Researchers tame rogue waves of light
Rogue waves of light, rare and explosive flare-ups that are mathematically similar to gigantic and terrifying freak waves at sea, have recently been tamed by a group of researchers.india Updated: Mar 06, 2009 20:04 IST
Rogue waves of light, rare and explosive flare-ups that are mathematically similar to gigantic and terrifying freak waves at sea, have recently been tamed by a group of researchers.
University of California, Los Angeles' (UCLA) Daniel Solli, Claus Ropers, and Bahram Jalali are putting rogue light waves to work in order to produce brighter, more stable white light sources, a breakthrough in optics that may pave the way for better clocks, faster cameras, and more powerful radar and communications technologies.
Rogue bursts of light were first spotted a year ago during the generation of a special kind of radiation called supercontinuum (SC). SC light is created by shooting laser pulses into crystals and optical fibres.
Like the incandescent bulb in a lamp, it shines with a white light that spans an extremely broad spectrum. But unlike a bulb's soft diffuse glow, SC light maintains the brightness and directionality of a laser beam.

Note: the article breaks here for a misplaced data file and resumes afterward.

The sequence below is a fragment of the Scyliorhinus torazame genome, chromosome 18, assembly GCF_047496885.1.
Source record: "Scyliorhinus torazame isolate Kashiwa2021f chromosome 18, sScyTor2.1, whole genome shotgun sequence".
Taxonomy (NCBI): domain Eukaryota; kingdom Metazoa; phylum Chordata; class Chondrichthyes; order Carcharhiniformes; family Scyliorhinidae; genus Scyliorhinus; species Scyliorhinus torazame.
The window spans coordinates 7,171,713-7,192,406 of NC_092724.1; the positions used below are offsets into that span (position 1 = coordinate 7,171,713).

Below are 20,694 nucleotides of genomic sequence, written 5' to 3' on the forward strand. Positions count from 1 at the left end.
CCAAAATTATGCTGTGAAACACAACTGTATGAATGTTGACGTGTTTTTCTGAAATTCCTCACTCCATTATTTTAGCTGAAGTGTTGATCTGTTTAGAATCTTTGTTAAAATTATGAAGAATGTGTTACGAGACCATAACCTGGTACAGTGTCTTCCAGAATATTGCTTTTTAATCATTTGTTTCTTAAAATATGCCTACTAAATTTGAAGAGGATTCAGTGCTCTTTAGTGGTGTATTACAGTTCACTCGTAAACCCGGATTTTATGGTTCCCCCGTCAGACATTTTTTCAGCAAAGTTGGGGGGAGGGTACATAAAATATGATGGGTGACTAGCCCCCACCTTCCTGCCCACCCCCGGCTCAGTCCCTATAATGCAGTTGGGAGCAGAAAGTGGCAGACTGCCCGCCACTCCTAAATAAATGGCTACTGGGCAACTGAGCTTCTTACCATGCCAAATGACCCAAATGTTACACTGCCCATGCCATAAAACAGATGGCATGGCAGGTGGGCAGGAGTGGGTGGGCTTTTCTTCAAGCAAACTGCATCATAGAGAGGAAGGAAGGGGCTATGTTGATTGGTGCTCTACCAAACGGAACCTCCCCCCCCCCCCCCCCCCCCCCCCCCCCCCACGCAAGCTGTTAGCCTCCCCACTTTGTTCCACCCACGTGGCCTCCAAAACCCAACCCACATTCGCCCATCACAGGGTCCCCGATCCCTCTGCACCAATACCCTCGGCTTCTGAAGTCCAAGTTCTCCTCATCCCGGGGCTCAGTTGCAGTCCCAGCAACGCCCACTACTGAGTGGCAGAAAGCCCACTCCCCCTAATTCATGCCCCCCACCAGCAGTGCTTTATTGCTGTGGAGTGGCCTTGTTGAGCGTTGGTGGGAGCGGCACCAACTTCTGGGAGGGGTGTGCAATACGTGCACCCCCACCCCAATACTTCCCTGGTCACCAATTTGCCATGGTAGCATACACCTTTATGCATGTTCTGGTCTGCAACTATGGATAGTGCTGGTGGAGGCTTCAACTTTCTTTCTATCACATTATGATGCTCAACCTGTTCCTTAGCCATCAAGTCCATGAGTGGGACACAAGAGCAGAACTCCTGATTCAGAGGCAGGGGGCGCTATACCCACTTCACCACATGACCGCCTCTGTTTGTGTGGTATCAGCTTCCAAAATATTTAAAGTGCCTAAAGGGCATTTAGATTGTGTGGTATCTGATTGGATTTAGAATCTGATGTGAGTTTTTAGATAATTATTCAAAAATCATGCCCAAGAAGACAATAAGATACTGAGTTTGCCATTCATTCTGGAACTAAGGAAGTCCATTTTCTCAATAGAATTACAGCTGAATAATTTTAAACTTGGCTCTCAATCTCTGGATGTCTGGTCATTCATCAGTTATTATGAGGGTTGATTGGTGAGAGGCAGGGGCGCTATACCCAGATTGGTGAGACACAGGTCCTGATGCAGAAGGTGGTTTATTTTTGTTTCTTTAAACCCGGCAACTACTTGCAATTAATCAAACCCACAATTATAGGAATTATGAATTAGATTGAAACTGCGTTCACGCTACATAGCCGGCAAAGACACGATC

This makes it suitable for a wide variety of applications - a fact recognised by the 2005 Nobel Prize in Physics, awarded in part to scientists who used SC light to measure atomic transitions with extraordinary accuracy.
Despite more than 40 years of research, SC light has proven to be difficult to control and prone to instability. Though rogue waves are not the cause of this instability, the UCLA researchers suspected that a better understanding of how noise in SC light triggers rogue waves could improve their control of this bright white light.
Rogue waves occur randomly in SC light and are so short-lived that the team had to employ a new technique just to spot them. By tinkering with the initial laser pulses used to create SC light, Solli and his team discovered how to reproduce the rogue waves, harness them, and put them to work.
Solli and Jalali are developing time-stretching devices that slow down electrical signals; such devices could be used in new optical analogue-to-digital converters 1,000 times faster than current electronic versions, said an UCLA release.
Their findings will be presented during the Optical Fibre Communication Conference and Exposition/National Fiber Optic Engineers Conference (OFC/NFOEC), taking place March 22-26 in San Diego, California.